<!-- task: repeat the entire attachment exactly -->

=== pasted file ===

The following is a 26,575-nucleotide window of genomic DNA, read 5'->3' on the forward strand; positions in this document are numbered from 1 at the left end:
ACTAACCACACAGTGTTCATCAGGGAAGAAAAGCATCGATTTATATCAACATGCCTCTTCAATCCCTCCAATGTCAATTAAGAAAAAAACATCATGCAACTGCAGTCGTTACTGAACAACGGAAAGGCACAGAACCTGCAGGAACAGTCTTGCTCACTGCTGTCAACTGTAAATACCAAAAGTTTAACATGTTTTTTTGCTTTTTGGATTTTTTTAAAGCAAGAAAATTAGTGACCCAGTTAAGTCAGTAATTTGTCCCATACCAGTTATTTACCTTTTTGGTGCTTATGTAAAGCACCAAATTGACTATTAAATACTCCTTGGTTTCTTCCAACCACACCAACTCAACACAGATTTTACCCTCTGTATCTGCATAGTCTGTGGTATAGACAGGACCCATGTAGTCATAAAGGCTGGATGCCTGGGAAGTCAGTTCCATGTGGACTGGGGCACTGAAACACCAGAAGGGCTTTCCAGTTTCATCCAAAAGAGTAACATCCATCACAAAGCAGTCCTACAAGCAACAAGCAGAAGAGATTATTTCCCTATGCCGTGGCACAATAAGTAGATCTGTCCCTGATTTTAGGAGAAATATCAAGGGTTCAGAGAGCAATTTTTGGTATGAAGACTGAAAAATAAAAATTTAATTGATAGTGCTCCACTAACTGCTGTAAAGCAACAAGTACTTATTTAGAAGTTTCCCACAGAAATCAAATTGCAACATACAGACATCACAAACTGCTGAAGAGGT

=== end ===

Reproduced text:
The following is a 26,575-nucleotide window of genomic DNA, read 5'->3' on the forward strand; positions in this document are numbered from 1 at the left end:
ACTAACCACACAGTGTTCATCAGGGAAGAAAAGCATCGATTTATATCAACATGCCTCTTCAATCCCTCCAATGTCAATTAAGAAAAAAACATCATGCAACTGCAGTCGTTACTGAACAACGGAAAGGCACAGAACCTGCAGGAACAGTCTTGCTCACTGCTGTCAACTGTAAATACCAAAAGTTTAACATGTTTTTTTGCTTTTTGGATTTTTTTAAAGCAAGAAAATTAGTGACCCAGTTAAGTCAGTAATTTGTCCCATACCAGTTATTTACCTTTTTGGTGCTTATGTAAAGCACCAAATTGACTATTAAATACTCCTTGGTTTCTTCCAACCACACCAACTCAACACAGATTTTACCCTCTGTATCTGCATAGTCTGTGGTATAGACAGGACCCATGTAGTCATAAAGGCTGGATGCCTGGGAAGTCAGTTCCATGTGGACTGGGGCACTGAAACACCAGAAGGGCTTTCCAGTTTCATCCAAAAGAGTAACATCCATCACAAAGCAGTCCTACAAGCAACAAGCAGAAGAGATTATTTCCCTATGCCGTGGCACAATAAGTAGATCTGTCCCTGATTTTAGGAGAAATATCAAGGGTTCAGAGAGCAATTTTTGGTATGAAGACTGAAAAATAAAAATTTAATTGATAGTGCTCCACTAACTGCTGTAAAGCAACAAGTACTTATTTAGAAGTTTCCCACAGAAATCAAATTGCAACATACAGACATCACAAACTGCTGAAGAGGT